The person with thick skin is able to deal with the hurt, deal with the pain, and extend forgiveness to the person or persons who have hurt them. It doesn’t mean that they don’t hurt or that they are immune to anger or bitterness over the actions of others, but they have learned not to let it consume them. The person who develops thick skin is the one who understands the nature and the necessity of forgiveness. Forgiveness, this is one of the hardest things for many of us to do. We live in a day and age where we love to blame. We blame anything on anyone and then feel that we are justified to hold a grudge and to return pain for pain. The reality is that a lot of us like to hold onto those things that are done to us, we hold onto the anger, we dwell on the pain, we think of ways that we can get even, but God says to us, don’t let it penetrate, let it go, and trust me to take care of it.

Learn to forgive. 

Without forgiveness, there is no relationship with God, and our ability to forgive goes hand in hand with experiencing God’s forgiveness in our lives. This is a teaching that is often ignored, it’s a teaching that is often not fun to look at or talk about. All of us have been hurt, all of us are tempted to hold a grudge, but because of the price that was paid to obtain our forgiveness, God commands that we forgive freely as well.

Giving ourselves away involves being vulnerable. We must be willing to be hurt a little if necessary, in this life. A lot of people need a thicker and tougher emotional skin than they have. But, we need only a tougher skin, not a shell. To trust and love is to open ourselves up to being hurt. If we are hurt once, we can do one of two things:


  1. We can build a thick protective shell to prevent being hurt again, and live like an oyster.


  1. We can “turn the other cheek” and remain vulnerable and go on living continually giving friendship and comfort no mater how we are treated by others. 



In conclusion, the duality of life is about not solely allowing our fears to push us forward to do life in our own Gotham communities. In addition, to be thick-skinned enough to not allow for it to eat away at our hearts. This week, as you maneuver your way through your life and deal with the vicissitudes of this city, ask yourself how thick is your skin?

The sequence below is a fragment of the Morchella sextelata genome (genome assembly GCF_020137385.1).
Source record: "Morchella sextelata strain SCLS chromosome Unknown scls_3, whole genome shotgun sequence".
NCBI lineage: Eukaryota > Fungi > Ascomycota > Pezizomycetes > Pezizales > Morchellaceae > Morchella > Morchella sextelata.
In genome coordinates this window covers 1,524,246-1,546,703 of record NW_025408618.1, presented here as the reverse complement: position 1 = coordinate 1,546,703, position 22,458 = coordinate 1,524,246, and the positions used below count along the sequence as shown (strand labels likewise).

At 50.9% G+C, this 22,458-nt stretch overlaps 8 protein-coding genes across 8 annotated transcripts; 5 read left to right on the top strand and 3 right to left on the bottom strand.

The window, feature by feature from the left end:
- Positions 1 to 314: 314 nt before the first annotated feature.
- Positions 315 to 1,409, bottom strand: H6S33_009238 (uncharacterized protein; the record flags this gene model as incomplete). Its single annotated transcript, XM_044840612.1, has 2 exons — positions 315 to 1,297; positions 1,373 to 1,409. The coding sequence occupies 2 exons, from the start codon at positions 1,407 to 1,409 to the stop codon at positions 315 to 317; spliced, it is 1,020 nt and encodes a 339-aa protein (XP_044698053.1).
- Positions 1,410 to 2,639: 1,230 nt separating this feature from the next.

“What doesn’t kill you, will make you stronger”. I have heard that saying all of my life. I had coaches, teachers, mentors, and even my own parents tell me that from time to time. In that statement, is courage, hope, faith, disbelief, struggle, surrender, and strength…to just name a few. In that one simple phrase is the hope that what is going on will soon pass but the strength to not allow for your mind to kill your effort to get to the end. Like a good fire that crackles and burns with intensity, if you don’t add wood, will soon die out. Our best efforts are just trying to get through the next hour without having a moment where we want to do like Michael Jackson in the “Scream” video. With the 25th anniversary of the L.A. Riots being upon us, it is hard to believe that it has made us stronger, when we still have police killing innocent black males in our cities. It is hard to believe that we are made stronger, when we have folks that profess to being Christians, yet pimp and look down on the poor and disenfranchised. It is hard to believe that we are made stronger, when we still look at women as objects and not the crucible of generations. It is hard to believe that we are made stronger, when there is more money given to prison development, than educating young minds. It is hard to believe that we are made stronger, when the rich control the strings and the poor must dance to a tune of the puppet master. It is hard to believe that we are made stronger, when the family is dismantled as systematically as a heart specialist performing surgery, in our black and brown neighborhoods.